“The best hotel in the Canaries? Film-star good looks seduce at this designer conversion of an 18th-century mansion in the sleepy fishing village of Garachico”
The same effortless style hangs over every square inch of San Roque and the bedrooms are no different, with an easy grace begat from uncluttered décor. Creamy linen curtains hang in front of big wooden window frames, thick rugs cover reddish wooden floors, and contemporary art hangs on colourful walls. There are exposed timber ceilings, contemporary lighting and glass tables. Best of all is the hotel’s collection of Art Nouveau and Bauhaus chairs, many of which are scattered throughout the rooms. You get hand-crafted Macintosh high backs and low-slung Cabonier cow hides. Bathrooms come with Jacuzzi baths, power showers, robes, slippers, and all the bits and bobs.
Rooms come in different colours (greens, blues, reds and yellows); all have plasma TVs and DVD players. Standard Rooms are fine, but lack any sofas or armchairs. Duplex Rooms are larger but some are rather dark. You get a proper sitting room with a sofa and armchair, then a staircase that leads up to a big, galleried sleeping area. Junior Suites and Suites are exceptional - we particularly loved #110, a bright Junior Suite with velours Bibendum chairs and a circular Jacuzzi in the corner. The Tower Suite is spread over 3 floors, with a bedroom, a sitting room and a private roof terrace (the highest point of the hotel). In the bedroom, 4 walls have a window each, giving huge views north, south, east and west (or sea, mountain, banana plantation and town).
The dining room is tiny because no-one ever uses it; instead, you eat around the pool. Breakfast is served until 11am, so there’s no need to dive out of bed first thing. Freshly-squeezed OJ is brought to your table, there are croissants and pains au chocolat, fruit and yoghurts, lots of cold meats and cheeses, and something delicious tortilla-style wedges or toastettes with goats' cheese and quince jelly. If you’re still hungry, you can order something cooked - scrambled eggs, omelettes, bacon, that sort of thing.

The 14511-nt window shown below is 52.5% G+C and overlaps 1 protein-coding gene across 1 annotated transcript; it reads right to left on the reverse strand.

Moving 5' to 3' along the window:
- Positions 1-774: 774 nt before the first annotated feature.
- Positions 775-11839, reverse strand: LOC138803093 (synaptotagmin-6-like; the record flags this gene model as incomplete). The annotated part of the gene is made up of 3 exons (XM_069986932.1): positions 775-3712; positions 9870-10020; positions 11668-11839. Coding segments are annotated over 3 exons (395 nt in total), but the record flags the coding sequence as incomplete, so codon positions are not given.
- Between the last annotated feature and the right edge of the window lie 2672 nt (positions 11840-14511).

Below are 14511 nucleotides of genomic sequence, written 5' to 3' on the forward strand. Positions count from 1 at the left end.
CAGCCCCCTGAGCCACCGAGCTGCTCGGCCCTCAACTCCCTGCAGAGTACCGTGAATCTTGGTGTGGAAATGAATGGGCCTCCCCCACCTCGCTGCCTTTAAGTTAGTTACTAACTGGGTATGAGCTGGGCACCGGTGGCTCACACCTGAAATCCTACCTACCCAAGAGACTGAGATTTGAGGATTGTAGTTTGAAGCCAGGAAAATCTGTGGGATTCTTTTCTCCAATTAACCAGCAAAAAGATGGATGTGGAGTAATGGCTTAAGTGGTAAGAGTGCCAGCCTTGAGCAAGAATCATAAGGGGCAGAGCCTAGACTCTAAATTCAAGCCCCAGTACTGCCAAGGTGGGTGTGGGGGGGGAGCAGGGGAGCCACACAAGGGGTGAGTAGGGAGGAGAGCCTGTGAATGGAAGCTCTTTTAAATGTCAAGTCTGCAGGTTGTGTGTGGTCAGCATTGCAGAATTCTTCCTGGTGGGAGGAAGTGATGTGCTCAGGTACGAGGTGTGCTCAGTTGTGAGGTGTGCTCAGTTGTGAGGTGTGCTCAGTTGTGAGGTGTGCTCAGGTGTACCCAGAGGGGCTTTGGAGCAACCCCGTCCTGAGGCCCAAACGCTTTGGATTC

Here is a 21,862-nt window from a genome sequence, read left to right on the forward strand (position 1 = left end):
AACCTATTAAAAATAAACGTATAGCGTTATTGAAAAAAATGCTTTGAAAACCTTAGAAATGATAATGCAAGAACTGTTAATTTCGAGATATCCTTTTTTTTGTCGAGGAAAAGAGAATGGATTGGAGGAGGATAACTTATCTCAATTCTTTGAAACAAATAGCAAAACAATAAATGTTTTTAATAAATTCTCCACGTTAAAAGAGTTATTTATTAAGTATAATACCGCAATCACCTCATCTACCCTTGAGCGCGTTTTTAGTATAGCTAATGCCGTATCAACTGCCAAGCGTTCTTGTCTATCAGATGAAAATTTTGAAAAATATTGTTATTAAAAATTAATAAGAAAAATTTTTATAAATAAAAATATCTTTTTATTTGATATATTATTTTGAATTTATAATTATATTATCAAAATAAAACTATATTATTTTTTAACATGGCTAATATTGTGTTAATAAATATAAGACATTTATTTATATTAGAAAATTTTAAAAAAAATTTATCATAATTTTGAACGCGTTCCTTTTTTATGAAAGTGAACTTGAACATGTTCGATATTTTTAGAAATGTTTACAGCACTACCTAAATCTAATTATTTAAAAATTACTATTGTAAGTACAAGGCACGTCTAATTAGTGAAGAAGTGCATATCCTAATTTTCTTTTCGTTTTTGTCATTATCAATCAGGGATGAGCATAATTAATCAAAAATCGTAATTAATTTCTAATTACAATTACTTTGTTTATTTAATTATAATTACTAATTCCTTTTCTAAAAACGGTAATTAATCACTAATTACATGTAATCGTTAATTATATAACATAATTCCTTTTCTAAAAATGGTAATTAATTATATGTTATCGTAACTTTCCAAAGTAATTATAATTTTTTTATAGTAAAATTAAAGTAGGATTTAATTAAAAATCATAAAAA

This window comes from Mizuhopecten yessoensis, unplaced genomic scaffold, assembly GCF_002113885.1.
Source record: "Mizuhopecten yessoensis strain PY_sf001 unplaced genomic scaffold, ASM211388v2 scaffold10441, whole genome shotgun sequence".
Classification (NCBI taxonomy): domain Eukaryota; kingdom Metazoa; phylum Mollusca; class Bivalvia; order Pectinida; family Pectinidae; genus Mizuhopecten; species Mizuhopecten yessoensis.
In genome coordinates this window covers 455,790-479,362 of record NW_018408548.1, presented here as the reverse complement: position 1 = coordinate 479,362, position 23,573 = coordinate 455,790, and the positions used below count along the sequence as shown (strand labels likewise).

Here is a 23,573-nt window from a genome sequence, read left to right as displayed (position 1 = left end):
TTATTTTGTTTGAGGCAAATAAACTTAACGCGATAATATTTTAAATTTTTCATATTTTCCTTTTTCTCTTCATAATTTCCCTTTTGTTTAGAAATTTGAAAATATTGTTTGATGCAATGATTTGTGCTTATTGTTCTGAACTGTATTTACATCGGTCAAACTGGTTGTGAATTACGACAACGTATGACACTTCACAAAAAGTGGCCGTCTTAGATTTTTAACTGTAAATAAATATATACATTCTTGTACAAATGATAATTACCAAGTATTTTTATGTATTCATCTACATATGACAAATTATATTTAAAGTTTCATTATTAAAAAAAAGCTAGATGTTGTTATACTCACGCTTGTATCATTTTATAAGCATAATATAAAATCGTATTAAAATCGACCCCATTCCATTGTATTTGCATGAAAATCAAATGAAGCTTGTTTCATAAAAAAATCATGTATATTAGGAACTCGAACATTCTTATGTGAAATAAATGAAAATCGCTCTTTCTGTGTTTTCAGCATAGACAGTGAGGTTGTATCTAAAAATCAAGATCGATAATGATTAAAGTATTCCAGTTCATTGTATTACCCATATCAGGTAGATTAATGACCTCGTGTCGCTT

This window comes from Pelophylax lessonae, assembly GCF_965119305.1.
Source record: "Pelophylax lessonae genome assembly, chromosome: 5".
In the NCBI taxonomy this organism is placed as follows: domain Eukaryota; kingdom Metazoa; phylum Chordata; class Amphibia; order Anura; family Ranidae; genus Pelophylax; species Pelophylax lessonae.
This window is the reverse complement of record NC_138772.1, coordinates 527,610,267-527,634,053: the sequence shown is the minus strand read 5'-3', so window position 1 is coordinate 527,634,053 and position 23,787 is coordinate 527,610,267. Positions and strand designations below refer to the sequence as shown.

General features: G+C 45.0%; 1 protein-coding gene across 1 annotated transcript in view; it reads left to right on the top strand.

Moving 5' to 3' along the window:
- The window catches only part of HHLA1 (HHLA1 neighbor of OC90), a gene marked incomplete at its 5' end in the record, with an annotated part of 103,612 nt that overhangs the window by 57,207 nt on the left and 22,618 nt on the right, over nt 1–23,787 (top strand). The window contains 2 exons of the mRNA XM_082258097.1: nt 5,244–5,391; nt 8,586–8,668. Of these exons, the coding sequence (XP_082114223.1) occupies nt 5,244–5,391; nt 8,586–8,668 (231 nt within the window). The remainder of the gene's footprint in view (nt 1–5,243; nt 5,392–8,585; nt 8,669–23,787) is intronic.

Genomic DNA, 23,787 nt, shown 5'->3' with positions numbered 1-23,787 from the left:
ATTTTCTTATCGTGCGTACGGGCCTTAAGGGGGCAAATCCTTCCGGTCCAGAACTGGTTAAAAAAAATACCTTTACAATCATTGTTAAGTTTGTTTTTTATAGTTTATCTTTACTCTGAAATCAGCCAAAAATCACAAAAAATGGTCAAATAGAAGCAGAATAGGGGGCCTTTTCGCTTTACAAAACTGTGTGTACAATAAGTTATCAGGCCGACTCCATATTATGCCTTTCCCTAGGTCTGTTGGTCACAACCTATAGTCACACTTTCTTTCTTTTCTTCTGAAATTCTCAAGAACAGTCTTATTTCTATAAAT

Dinner around the lantern-lit pool is the real highlight. Danish chef Danny Nielsen concocts a delicate mix of "local specialities and other ingredients I love" - perhaps bream with red tomato pesto and caramelised almonds, or juicy beef tenderloin with Stilton-infused mash. Desserts include a light-as-cloud white chocolate mousse and strawberry soup with mascarpone ice cream, all of which make a refreshing change from the typical Canarian cream-and-sugar bombs. We can certify that all the above are superb, and that there is little to be gained by eating out (we did, once, and wished we hadn't). If you have any special dietary requirements they’ll happily sort you out with something suitable.
An extensive snack menu (salads, pasta, tapas) is available throughout the day, either as room service, down by the pool or in the library (wherever you want, really).
If you want a drink, staff will serve you wherever you are, but there's a bar in the sitting room/library (with lots of design books). At one end, a table is given over to a wonderful collection of brandies, whiskies and unmarked bottles with stoppers in them. If you want to disappear for a while, this is a good room to do it in.
If you do want to eat out, manager Dominique will happily advise. He knows the island like the back of his hand, and its restaurants even better. There are a couple of options in town, or more if you're willing to drive.
This is a grown up hotel, only teenagers 14 years old and over are accepted
Teens (over 12)
Duplexes work well, as they have a double sofabed (quite narrow, so best for just 1 teen) - we liked the fact that they made it up as a sofa each morning and re-made the bed at turndown each evening. If you have 2 teens, one duplex suite can take 2 extra single beds
At the Cesar Manrique water park in Puerto de la Cruz, the main town on the north coast, you'll find huge azure pools (n.b. not heated in winter), some with waterfalls and volcanic islets: teens can splash around while you devour novels or cold drinks on a sunlounger. The much-advertised Loroparque zoo is also a good option for cooler days, but arrive early to justify the steep entry fee
There are precious artworks and valuable pieces of furniture